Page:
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Online degrees vs. Traditional degrees

Discussion in 'Open Discussion (Work-safe)' started by Thump, Sep 23, 2004.

  1. Thump

    Thump Hating the environment since 1994

    Reading the thread about MBA's got me thinking about something that I've pondered for awhile, Do you think of an online degree any less than a traditional degree?

    I do and here's why.

    Anyone can sit on their fat butt and get an online degree. I know online degree's are a matter of convenience for many people and offer people the chance to get a grad degree who otherwise could not have. But that's not what getting a degree is all about. Getting a degree requires getting out of bed after a late night rager to get to class. I also feel that a degree without any face-face contact with a professor or classmates is less (In my eyes) than one that requires message board chats for HW.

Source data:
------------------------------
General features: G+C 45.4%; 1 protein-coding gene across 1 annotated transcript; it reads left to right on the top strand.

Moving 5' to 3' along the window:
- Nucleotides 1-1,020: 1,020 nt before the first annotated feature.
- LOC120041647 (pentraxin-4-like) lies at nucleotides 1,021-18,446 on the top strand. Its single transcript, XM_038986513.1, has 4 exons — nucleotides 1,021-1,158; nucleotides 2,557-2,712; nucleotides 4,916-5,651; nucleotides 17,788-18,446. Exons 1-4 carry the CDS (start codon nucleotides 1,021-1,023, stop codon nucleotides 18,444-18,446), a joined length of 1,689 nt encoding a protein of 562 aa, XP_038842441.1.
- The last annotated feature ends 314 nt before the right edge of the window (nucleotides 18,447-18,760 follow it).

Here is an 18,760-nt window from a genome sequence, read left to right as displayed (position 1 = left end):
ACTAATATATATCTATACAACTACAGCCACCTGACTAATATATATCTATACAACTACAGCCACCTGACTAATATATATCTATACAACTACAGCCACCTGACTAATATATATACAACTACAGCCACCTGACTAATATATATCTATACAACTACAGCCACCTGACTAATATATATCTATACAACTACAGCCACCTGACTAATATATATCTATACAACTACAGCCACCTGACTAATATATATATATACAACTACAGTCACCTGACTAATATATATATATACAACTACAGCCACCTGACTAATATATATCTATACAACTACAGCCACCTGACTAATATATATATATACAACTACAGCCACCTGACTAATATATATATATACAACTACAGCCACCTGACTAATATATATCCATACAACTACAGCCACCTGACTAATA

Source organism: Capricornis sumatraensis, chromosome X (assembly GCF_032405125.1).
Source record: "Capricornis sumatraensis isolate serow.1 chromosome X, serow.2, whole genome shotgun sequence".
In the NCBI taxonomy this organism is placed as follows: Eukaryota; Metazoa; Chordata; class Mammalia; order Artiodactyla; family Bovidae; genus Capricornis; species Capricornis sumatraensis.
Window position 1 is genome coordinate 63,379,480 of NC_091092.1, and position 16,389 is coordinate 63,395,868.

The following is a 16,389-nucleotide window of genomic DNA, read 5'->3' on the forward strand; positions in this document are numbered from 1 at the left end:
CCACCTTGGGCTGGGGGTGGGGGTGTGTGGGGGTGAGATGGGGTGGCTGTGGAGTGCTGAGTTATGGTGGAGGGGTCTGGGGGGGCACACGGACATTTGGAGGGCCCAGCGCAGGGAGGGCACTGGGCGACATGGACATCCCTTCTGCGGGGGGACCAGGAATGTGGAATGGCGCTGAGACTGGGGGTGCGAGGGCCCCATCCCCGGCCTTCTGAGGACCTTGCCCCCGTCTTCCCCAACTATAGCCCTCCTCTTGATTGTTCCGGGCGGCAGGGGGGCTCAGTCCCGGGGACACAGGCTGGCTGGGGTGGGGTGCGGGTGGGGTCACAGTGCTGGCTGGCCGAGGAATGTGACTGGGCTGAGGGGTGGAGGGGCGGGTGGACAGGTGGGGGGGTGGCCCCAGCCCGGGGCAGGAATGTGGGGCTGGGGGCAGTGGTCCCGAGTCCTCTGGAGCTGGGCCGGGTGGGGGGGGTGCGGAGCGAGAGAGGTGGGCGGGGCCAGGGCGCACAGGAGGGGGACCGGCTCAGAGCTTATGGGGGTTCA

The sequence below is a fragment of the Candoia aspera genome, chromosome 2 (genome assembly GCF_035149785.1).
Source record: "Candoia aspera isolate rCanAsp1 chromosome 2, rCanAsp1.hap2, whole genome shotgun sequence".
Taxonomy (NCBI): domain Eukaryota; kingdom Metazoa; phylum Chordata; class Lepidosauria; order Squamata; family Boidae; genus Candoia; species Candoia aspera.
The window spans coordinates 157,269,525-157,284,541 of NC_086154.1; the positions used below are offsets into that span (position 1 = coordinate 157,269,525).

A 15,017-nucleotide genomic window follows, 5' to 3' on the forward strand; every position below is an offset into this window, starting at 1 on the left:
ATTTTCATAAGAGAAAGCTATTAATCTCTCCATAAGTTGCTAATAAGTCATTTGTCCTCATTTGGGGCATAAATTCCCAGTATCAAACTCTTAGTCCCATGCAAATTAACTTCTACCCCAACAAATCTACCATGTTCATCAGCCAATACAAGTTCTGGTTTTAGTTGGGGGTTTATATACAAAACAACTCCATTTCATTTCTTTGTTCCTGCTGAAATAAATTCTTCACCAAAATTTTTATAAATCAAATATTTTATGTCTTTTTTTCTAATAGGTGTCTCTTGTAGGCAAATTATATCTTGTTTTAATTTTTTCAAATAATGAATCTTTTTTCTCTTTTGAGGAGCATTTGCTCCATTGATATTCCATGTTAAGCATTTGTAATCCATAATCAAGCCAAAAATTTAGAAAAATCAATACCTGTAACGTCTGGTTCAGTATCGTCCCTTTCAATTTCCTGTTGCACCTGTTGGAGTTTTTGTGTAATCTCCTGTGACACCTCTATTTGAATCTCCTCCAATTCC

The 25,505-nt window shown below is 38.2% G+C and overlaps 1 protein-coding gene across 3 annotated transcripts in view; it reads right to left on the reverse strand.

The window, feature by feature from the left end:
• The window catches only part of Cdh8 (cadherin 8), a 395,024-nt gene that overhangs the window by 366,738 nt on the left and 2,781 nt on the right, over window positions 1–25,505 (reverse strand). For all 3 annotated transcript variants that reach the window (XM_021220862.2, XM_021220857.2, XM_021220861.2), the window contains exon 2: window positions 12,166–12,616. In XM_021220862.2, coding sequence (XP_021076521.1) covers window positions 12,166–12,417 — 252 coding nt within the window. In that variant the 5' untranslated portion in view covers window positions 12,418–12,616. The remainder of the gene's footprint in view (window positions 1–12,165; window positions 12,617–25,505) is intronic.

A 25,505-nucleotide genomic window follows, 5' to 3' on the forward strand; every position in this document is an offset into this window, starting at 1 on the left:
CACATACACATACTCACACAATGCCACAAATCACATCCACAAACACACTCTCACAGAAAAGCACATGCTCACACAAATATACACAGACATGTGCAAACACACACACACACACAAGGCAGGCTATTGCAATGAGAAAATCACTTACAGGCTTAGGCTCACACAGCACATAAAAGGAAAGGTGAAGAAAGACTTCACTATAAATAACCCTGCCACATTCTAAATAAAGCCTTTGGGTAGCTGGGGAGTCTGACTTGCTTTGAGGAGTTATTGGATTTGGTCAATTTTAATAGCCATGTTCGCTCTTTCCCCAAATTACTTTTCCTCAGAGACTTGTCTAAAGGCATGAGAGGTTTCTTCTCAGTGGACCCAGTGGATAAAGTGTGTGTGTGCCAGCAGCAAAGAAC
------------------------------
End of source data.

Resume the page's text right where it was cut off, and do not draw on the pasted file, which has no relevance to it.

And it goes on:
My brother got his Masters in Education online and it was a FREAKING JOKE compared to the MEd that I got through Ohio State. One Quarter in grad school we had to take 22 credit hours!! Grad school mind you!

    His Masters consisted of watching Videotapes and message board posts. Are you kidding me?

    I'd be embarrased to say I got my Masters at Nova Southeastern or wherever the hell my brother got his degree from.

    I also wonder if employers differentiate between, online and traditional degree applicants?

    I feel that the online degree's have "cheapened" the importance we place on an education.

    Sorry to vent bought thought this would be a good topic for discussion.
  2. exhawg

    exhawg Mirror Guy Staff Member

    I think less of online degrees as well. It's probably a good way for teachers to go because they get a fat raise when they get their masters regardless of where they get it from. I got my MBA right after undergrad and would be pissed if an employer thought the same of my MBA as someone who got one online.
  3. NorthShoreBuck

    NorthShoreBuck True Madness Requires Significant Intelligence

    Most employers hold them in less regard than a traditional program.

    There are some good online programs, I believe Duke has one but you still need to meet on occasion to get the group dynamic.
  4. buckeyefool

    buckeyefool He's back and better than ever!